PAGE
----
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September 1960

A Humoral Agent Implicated in Vascular Headache of the Migraine Type

Author Affiliations

New York
From the Study Program in Human Health and the Ecology of Man, and the Department of Medicine (Neurology), The New York Hospital-Cornell Medical Center. Visiting fellow from Department of Pharmacology, University of Sao Paulo, São Paulo, Brazil (Dr. Ramos).; Supported by grants from the United States Public Health Service, National Institute of Neurological Diseases and Blindness and by grants from the Society for the Investigation of Human Ecology.

Arch Neurol. 1960;3(3):223-229. doi:10.1001/archneur.1960.00450030001001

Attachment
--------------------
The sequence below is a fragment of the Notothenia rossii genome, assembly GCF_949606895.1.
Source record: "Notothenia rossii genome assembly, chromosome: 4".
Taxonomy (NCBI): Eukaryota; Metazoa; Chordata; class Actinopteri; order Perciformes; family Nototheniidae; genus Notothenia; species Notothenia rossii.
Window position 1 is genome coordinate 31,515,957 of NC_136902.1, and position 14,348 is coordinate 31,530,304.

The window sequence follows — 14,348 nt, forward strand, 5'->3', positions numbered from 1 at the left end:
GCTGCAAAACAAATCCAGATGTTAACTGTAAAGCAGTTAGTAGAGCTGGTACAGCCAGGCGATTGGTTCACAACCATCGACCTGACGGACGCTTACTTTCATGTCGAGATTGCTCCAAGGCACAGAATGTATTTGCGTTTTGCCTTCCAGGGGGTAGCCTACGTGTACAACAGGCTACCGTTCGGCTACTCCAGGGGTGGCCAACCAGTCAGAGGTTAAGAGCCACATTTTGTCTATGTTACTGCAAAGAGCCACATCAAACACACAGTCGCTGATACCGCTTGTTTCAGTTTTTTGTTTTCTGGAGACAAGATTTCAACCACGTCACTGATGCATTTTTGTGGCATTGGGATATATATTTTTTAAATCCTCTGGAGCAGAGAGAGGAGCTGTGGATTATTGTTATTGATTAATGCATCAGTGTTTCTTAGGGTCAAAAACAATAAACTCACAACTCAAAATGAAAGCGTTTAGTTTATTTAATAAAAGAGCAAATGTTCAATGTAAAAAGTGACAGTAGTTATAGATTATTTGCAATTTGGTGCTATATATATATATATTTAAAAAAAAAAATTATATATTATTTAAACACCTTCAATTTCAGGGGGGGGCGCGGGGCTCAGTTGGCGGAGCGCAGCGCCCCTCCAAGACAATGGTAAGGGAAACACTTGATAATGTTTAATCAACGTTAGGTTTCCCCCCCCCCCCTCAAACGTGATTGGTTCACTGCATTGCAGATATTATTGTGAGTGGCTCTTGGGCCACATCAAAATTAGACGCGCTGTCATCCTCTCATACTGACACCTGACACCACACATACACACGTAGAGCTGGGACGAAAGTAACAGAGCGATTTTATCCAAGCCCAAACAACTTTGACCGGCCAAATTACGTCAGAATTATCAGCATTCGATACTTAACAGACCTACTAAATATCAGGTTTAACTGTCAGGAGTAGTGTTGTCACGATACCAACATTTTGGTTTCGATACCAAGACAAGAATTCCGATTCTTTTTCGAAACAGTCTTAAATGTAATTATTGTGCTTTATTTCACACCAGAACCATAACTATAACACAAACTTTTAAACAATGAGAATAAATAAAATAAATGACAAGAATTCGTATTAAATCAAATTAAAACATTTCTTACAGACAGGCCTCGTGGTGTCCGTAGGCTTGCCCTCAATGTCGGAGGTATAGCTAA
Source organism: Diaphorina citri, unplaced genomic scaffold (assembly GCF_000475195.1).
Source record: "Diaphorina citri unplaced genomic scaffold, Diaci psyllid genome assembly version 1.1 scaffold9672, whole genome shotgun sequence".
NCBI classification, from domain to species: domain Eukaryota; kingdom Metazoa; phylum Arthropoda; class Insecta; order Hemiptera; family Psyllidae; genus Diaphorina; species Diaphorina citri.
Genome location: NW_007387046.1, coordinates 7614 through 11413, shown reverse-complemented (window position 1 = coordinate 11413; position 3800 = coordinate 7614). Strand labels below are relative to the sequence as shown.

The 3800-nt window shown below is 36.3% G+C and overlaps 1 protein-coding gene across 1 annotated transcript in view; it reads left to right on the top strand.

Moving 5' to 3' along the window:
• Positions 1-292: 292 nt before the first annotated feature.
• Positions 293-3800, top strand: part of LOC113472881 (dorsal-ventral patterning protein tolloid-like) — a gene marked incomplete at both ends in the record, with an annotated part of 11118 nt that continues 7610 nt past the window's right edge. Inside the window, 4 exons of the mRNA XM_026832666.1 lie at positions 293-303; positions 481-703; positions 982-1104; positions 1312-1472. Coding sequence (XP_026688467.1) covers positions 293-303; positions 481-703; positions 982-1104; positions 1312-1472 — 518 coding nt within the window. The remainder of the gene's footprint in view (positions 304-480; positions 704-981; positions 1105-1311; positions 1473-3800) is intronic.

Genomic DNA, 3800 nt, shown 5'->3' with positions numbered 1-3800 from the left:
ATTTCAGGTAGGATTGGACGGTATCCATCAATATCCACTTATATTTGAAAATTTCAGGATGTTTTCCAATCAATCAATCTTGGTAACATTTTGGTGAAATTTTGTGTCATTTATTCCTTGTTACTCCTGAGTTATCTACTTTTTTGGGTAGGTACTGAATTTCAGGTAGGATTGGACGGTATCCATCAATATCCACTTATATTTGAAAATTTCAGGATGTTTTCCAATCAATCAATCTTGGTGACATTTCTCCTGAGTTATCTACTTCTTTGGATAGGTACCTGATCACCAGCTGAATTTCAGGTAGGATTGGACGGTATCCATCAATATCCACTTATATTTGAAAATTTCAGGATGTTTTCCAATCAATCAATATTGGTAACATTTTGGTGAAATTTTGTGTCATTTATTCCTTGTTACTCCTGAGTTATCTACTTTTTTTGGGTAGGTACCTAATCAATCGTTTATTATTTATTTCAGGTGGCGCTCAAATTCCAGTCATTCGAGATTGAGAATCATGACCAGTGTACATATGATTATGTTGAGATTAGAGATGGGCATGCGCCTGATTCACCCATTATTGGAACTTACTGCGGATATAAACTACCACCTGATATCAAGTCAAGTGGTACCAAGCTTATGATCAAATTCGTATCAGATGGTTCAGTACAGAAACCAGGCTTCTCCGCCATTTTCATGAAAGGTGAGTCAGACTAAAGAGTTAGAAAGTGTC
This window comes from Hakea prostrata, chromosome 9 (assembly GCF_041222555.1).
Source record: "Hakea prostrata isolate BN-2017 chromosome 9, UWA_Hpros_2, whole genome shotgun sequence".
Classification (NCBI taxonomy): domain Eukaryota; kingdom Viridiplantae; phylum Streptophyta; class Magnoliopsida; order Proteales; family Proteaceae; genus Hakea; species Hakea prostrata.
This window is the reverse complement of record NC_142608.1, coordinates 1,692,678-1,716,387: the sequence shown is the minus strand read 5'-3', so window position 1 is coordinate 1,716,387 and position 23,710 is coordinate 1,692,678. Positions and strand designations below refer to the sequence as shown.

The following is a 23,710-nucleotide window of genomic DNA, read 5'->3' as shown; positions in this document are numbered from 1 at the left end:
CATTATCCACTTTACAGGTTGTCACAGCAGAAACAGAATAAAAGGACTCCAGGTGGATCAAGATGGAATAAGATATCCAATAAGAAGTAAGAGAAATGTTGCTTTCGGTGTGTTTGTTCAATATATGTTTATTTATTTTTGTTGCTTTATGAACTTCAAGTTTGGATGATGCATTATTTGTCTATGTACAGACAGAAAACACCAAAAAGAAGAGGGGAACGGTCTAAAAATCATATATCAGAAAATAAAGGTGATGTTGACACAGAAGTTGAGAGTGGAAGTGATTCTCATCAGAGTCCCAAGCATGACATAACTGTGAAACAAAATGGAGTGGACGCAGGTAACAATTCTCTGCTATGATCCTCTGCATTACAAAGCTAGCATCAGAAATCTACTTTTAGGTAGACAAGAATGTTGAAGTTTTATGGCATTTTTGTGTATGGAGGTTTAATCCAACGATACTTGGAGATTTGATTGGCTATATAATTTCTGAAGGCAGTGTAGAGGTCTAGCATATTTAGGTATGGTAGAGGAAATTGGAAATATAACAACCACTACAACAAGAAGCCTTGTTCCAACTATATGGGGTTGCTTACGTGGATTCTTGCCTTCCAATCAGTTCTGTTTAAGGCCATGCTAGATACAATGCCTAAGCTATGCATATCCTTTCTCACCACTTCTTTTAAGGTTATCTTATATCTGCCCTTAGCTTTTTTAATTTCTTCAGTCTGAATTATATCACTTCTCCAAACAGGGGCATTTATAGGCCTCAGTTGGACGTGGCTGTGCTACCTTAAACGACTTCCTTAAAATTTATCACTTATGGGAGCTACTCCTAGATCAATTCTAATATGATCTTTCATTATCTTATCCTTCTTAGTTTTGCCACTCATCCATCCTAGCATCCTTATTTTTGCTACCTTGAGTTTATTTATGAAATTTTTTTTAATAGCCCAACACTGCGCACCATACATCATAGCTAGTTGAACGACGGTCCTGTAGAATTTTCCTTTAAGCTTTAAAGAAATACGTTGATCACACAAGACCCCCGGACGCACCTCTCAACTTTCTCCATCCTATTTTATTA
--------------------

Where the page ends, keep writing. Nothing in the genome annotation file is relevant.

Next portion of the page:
During the painful phase of attacks of vascular headache of the migraine type there is dilatation of the large and small blood vessels of the head both intra- and extracranially, often more on one side than the other.1-3 In most attacks, however, the pain stems chiefly from the large subsurface cranial arteries and their branches. Aching pain is experienced when these vessels are distended, pulled upon, or displaced. Yet dilatation of these vessels, for instance that induced by immersion of the body in hot water, is not usually painful and does not induce other focal features of the migraine attack, i.e., edema, tenderness on pressure, and heightened vulnerability of tissue to injury. These observations led to the hypothesis that in addition to vasodilatation, a local sterile inflammation occurs. Also a substance (or substances) accumulates in the walls of the arteries and in the adjacent perivascular, areolar, and supporting tissues